It’s about the fact that race — over class — is the number one indicator for the placement of toxic facilities in this country. Climate change is about the fact that in our communities it is far easier to find a bag of Cheetos than a carton of strawberries.
Climate Change is about us.
But social equity regarding climate change is about more than race. It is indeed a class issue.
A school in Lower 9th Ward two years post-Katrina
Photo Credit: J. Swift How many people who do artisanal fishing or scrub farming to feed their families have formal insurance against disasters like hurricane or droughts? Or the funds to replace a lost boat or a season’s crops?
As measures are taken to combat the threats that climate change brings, decisions being made at higher and official levels must take into account social equity dimensions. Future problems in this area will not be one of a lack of knowledge — there is plenty of that about future risks — but rather a lack of will.
"There are no winners and losers, we all either win or lose in the future we make for ourselves." - UN’s climate chief, Christiana Figueres, following Typhoon Haiyan
We stand warned by serious and credible scientists across the world that time is short and the dangers are great. The most relevant question now is whether our own government is equal to the challenge…In the years ahead, we are likely to see reduced water supplies…more forest fires than in previous decades…changes in crop production…more heat waves affecting our cities and greater intensity in storms. Each one of these consequences of climate change will require policies to protect our citizens, especially those most vulnerable to violent weather.”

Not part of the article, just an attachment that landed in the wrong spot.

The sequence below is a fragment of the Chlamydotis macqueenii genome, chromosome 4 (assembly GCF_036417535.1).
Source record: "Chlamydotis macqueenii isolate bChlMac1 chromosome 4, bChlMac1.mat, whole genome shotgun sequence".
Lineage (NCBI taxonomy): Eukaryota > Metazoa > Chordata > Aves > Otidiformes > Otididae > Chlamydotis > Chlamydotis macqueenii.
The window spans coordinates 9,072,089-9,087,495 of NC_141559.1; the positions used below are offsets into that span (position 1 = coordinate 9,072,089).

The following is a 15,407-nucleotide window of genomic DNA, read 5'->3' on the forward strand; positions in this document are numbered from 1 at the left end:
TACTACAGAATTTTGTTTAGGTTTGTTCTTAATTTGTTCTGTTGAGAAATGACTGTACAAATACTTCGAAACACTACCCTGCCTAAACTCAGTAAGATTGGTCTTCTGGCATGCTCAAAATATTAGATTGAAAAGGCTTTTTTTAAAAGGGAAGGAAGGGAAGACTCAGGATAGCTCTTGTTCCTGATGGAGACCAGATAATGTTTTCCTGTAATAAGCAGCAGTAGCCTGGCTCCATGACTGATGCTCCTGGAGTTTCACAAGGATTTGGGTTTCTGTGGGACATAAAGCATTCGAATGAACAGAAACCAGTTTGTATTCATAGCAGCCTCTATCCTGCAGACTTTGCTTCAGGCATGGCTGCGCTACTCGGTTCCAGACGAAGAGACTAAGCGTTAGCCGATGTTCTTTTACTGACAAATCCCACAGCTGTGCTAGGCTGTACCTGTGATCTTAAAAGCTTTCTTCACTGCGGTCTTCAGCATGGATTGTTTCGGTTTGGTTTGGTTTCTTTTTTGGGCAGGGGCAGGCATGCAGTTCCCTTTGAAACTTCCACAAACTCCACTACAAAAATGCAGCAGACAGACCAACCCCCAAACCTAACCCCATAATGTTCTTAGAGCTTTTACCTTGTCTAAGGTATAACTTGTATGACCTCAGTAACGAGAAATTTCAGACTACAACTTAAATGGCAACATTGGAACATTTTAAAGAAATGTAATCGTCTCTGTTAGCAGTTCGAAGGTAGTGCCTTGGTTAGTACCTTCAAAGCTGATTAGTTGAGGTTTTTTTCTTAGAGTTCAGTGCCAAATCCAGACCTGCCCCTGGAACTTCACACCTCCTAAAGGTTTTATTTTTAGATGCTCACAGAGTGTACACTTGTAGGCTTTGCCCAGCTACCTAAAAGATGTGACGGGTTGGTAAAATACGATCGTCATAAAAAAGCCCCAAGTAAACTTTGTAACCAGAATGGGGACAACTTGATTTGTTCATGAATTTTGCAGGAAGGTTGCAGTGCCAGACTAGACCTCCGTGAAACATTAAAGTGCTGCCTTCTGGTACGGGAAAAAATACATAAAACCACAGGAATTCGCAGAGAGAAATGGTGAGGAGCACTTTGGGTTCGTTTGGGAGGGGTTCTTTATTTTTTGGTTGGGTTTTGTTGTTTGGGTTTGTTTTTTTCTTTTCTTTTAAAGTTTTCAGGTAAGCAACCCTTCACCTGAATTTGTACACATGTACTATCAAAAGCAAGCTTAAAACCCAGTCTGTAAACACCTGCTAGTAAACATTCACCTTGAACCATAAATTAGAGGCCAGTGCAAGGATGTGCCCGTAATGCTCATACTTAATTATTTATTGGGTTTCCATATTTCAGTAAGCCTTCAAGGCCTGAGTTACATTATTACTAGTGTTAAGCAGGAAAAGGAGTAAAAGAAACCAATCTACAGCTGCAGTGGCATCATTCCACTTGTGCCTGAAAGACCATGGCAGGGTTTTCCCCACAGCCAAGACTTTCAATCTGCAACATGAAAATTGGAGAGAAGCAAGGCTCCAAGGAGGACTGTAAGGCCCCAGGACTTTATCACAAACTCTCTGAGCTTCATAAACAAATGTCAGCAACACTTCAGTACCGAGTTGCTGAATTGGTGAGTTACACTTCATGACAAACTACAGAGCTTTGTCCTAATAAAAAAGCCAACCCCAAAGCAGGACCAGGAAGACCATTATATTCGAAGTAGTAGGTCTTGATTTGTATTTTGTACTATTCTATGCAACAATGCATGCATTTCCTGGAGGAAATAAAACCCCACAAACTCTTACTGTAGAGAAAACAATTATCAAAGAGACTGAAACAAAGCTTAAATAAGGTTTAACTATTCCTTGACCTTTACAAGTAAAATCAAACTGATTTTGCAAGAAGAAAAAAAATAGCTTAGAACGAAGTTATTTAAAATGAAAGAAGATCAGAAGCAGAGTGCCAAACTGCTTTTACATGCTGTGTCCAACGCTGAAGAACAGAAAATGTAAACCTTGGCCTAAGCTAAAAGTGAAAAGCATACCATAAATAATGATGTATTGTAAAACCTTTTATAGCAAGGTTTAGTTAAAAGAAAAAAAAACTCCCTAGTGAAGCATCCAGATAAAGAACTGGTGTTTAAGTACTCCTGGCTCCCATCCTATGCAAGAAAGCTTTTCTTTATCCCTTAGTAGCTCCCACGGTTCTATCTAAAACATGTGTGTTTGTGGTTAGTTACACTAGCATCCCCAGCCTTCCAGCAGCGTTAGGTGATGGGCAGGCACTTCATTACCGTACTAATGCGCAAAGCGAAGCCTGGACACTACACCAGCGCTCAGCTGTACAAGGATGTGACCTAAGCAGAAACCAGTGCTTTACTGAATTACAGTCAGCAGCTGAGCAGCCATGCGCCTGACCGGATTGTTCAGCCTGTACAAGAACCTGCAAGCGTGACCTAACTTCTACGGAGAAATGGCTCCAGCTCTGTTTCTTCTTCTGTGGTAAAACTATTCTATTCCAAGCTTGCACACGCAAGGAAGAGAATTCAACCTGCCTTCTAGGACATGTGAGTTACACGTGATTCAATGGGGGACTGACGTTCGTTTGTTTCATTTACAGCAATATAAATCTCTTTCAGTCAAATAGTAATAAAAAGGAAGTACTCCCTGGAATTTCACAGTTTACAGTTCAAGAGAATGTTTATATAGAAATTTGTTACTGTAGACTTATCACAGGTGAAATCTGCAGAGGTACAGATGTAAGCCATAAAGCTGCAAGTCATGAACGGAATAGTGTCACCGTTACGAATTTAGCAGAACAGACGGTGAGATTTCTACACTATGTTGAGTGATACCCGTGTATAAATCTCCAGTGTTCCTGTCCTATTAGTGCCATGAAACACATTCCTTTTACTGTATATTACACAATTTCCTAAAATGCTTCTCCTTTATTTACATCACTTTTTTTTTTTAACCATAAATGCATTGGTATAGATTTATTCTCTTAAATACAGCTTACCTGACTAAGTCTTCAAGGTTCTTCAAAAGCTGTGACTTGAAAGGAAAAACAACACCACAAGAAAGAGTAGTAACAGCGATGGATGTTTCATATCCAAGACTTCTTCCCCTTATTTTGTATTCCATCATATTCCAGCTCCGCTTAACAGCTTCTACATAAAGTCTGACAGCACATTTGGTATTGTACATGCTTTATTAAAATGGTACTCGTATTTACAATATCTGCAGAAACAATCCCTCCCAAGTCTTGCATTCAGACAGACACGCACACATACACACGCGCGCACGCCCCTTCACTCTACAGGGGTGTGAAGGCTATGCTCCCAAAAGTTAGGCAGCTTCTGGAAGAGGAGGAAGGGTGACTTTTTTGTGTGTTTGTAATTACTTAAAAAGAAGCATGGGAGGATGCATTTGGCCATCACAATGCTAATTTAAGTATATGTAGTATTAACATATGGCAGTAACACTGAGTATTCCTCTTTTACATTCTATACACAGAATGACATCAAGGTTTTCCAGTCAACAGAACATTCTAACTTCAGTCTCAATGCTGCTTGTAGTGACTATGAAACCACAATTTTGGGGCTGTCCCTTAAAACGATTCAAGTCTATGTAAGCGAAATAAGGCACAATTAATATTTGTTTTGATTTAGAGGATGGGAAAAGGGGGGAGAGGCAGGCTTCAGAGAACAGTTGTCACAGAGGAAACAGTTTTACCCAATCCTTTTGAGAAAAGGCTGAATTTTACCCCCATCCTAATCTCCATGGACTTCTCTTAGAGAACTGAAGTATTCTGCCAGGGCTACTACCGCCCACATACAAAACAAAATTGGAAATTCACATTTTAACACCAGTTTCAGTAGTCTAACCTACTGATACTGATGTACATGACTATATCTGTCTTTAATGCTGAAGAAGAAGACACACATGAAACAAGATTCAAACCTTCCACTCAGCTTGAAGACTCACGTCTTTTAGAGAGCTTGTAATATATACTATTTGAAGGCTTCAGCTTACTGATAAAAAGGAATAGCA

– U.S. Senator John McCain (R-AZ)
Climate change threatens human health and well being in many ways, including impacts from increased extreme weather events, wildfires, decreased air quality, threats to mental health, and illnesses transmitted by food, water, and disease carriers such as mosquitoes and ticks. Some of these health impacts are already underway in the United States.
Public health actions, especially preparedness and prevention, can do much to protect people from some of the impacts of climate change. Early action provides the largest health benefits. As threats increase, our ability to adapt to future changes may be limited.
Critical infrastructure including roads, bridges, wastewater treatment facilities, and power stations will become more vulnerable to damage due to sea level rise, higher storm surges, heavy downpours leading to inland flooding, and extreme heat events.
Climate change will affect certain social groups more than others, particularly groups living in highly vulnerable areas, the poor, young, old, and sick. The impacts of climate change on different socio-economic communities must be taken into consideration during the adaptation planning process.
A warmer climate is projected to increase the risks of heat-related illnesses and deaths and lead to worsening air quality. The increasing frequency and strength of extreme events, such as floods, droughts, and storms, threaten human health and safety.